Cut the Jargon: 16 Business Idioms You Don’t Need to Use Anymore

Your manager just sent you a message to contact base. They have asked you to make a phone call to get the ball rolling with the new client. They say there’s a lot of pressure to move the needle this month, but there’s a lot of moving parts, so you’re going to have to take it a step further. Luckily, there’s a lot of low-hanging fruit, so if you’re in the game and getting buy-in from the new client for the strategy, you should come out on top!

Sounds great, right? But… what does it mean?

In the post-pandemic world, companies are going remote and “Actively recruiting international talent.” That means:

  • Your team members come from different backgrounds and they don’t all have the same credentials.
  • You will work with non-native speakers of English who can translate idioms literally.
  • More of your communication is written — through messages like Slack — that remove cues that aid in understanding, such as the tone of the voice and facial expression.

Business jargon and idioms can be interesting, but they don’t belong in a business context. They reduce clarity. They make things hard to understand. They make you sound pretentious. Save the metaphors for your novel. Remember: plain language is “an opportunity for your organization to [become] people- and user-oriented.”

By cutting out business jargon, you need to think carefully about what you’re trying to communicate. You need to be more precise in your writing. To make things easier for you, let’s run through some common business phrases and show you what to say instead.

Let the ball roll → start

This idiom comes from Croquet, a popular sport in the 1900s, where the moving ball signals the start of the game. Today it is unrelated. Starting a project is an important moment, so you want to be clear when it happens.

[confusing] Let’s get the ball rolling in our website redesign.

[clear] Let’s start with the redesign of our website.

Put a pin in here → let’s deal with this later

This expression comes from pinning something on a drawing board or from ‘putting a pin in a grenade’, meaning to save it for later use. It is also sometimes used as a euphemism to mean “that’s not a good idea.” Anyway, this expression can confuse people.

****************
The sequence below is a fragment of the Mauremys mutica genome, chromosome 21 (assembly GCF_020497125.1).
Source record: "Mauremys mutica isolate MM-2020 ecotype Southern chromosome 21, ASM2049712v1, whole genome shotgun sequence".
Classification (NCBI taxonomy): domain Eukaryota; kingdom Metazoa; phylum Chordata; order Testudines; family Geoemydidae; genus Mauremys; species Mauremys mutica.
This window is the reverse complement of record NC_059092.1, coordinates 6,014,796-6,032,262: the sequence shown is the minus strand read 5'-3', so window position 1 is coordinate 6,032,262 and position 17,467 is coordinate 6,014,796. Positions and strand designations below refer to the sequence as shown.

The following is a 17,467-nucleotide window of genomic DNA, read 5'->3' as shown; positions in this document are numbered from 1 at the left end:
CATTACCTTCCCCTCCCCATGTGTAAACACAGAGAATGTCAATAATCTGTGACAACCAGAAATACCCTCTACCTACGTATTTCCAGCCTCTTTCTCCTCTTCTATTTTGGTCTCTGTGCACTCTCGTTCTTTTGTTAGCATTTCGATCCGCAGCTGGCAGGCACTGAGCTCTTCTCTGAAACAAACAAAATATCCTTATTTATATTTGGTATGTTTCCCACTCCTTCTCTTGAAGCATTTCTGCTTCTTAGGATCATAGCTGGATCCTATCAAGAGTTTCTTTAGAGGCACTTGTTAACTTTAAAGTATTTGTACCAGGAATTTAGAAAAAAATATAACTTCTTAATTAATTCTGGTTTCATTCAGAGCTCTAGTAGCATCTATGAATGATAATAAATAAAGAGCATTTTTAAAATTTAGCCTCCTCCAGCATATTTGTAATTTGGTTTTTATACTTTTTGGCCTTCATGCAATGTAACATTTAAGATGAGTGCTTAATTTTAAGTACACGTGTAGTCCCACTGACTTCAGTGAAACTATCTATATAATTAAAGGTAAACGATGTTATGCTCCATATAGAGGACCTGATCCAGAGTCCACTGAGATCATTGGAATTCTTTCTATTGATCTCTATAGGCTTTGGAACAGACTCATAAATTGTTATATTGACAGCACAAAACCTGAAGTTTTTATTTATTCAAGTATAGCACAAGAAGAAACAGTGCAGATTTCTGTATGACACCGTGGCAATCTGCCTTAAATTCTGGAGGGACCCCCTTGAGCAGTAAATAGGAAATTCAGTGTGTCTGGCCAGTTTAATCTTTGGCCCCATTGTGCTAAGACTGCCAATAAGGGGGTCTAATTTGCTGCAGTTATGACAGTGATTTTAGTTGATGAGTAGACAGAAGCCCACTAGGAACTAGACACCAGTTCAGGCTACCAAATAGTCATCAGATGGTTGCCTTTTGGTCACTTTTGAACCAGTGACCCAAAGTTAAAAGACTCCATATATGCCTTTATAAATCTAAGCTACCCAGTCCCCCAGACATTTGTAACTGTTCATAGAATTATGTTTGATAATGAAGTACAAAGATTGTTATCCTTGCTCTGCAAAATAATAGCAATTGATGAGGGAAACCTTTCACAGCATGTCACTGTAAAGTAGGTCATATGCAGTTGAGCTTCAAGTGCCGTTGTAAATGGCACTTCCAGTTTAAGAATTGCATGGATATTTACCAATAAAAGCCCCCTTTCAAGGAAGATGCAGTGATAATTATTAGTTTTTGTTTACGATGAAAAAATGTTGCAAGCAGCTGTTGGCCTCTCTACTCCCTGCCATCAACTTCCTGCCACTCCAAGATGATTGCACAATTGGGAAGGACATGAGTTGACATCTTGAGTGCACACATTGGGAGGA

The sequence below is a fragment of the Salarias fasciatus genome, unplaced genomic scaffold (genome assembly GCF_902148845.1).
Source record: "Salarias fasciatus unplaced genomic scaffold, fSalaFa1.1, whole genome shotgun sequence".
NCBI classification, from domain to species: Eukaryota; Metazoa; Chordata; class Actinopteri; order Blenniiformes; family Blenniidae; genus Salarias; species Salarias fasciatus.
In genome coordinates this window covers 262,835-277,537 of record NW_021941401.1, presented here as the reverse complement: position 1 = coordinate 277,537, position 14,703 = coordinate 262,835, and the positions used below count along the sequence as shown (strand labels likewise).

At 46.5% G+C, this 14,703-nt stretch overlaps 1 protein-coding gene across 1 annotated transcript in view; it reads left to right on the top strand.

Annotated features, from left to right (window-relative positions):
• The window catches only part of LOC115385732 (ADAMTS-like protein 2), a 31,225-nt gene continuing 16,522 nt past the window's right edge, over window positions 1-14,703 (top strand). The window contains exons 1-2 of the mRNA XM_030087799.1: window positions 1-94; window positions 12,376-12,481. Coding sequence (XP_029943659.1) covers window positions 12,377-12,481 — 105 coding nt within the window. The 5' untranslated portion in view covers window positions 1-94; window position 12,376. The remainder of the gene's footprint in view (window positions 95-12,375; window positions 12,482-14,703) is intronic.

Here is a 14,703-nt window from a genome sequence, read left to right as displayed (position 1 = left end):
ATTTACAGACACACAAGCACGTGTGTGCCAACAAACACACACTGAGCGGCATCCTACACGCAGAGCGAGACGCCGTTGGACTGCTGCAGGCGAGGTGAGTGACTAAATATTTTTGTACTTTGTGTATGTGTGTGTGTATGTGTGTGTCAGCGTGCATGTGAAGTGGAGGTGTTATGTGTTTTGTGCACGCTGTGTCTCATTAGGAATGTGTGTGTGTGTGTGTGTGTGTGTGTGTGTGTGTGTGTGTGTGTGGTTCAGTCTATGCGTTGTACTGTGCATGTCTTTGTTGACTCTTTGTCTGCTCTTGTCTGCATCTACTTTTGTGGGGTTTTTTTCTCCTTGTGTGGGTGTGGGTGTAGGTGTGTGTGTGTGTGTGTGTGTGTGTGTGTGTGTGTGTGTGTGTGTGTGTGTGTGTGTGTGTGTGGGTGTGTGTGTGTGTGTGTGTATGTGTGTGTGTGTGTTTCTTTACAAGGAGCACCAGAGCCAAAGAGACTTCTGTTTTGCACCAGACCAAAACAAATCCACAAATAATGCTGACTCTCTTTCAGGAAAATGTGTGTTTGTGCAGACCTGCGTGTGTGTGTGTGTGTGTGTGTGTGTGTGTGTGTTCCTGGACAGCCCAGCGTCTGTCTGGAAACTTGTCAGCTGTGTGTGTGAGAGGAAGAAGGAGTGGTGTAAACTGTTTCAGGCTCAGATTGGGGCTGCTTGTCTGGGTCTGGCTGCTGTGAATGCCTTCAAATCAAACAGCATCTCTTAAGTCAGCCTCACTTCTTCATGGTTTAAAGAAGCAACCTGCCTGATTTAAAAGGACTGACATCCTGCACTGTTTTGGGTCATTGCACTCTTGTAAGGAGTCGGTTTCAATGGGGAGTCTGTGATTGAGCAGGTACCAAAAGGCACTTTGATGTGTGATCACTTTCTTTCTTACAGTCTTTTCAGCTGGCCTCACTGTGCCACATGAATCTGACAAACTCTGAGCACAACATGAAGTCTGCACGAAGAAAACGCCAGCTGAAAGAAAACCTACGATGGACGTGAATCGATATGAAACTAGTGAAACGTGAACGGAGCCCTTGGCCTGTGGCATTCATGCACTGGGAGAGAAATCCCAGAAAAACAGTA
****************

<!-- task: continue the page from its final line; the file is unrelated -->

[confusing] Let’s stick a pin in it for now and circle back later.

[clear] Thanks for the suggestion, let’s talk more about it in next week’s meeting.

Move the needle → make noticeable progress

Imagine that you weigh some flour. You add a little bit to the scale. Nothing happens. You add a large amount. The needle on the gauge moves to register the new weight.

For a non-native speaker of English, ‘needle’ in this expression could be misinterpreted as a sewing needle or a medical needle for injection.

[confusing] We really need to move the needle this month – we need to take things to the next level.

[clear] We need to increase sales by 2% before the end of the month.

Lots of moving parts → it’s a complicated situation with variables that can change

This expression comes from mechanical engineering for when parts of a system are in motion. A car engine has many moving parts. Unless you’re talking about a machine, it’s confusing. In business, variables and factors change, they don’t move.

[confusing] Everything is in the air and there are many moving parts.

[clear] This is a difficult situation, so let’s make an appointment to discuss it further.

Go back to the drawing board → start over

A drawing board is a large flat board used for creating large technical illustrations, such as an architect’s designs for a building. Unless you work in construction, there probably isn’t a literal drawing board to go back to. You would use this expression when something went wrong and needs to be rescheduled. It is important to communicate that the plan needs to be re-run.

[confusing] The startup wasn’t happy with our proposal, so it’s back to the drawing board.

[clear] The startup was not happy with our proposal, so we have to look at their feedback and come up with a new proposal.

Call it a day → stop

This idiom is derived from a phrase used in the 1800s for when an employee left before his shift was over: “Call it half a day.” “Call it a day” was eventually used to mean finishing work.

You want clarity about the termination of a project. “Calling” can be interpreted as calling something (“Call me Piet”) or calling someone on the phone.

[confusing] We’re getting nowhere – let’s call it a day.

[clear] We’re not making any progress – let’s stop for now and work on this tomorrow.

Buy a buy-in → get support

“Buy-in” suggests that a financial transaction is taking place. In investing, it is used when someone buys stock in a company to gain control over it. In business, it means getting support for an idea or strategy. This is confusing when you’re actually talking about getting team members’ consent.

[confusing] That’s a good idea, but we need to get support from the leadership team before we can move forward.

[clear] That’s a good idea, but we need to get approval from the leadership team before we can move forward.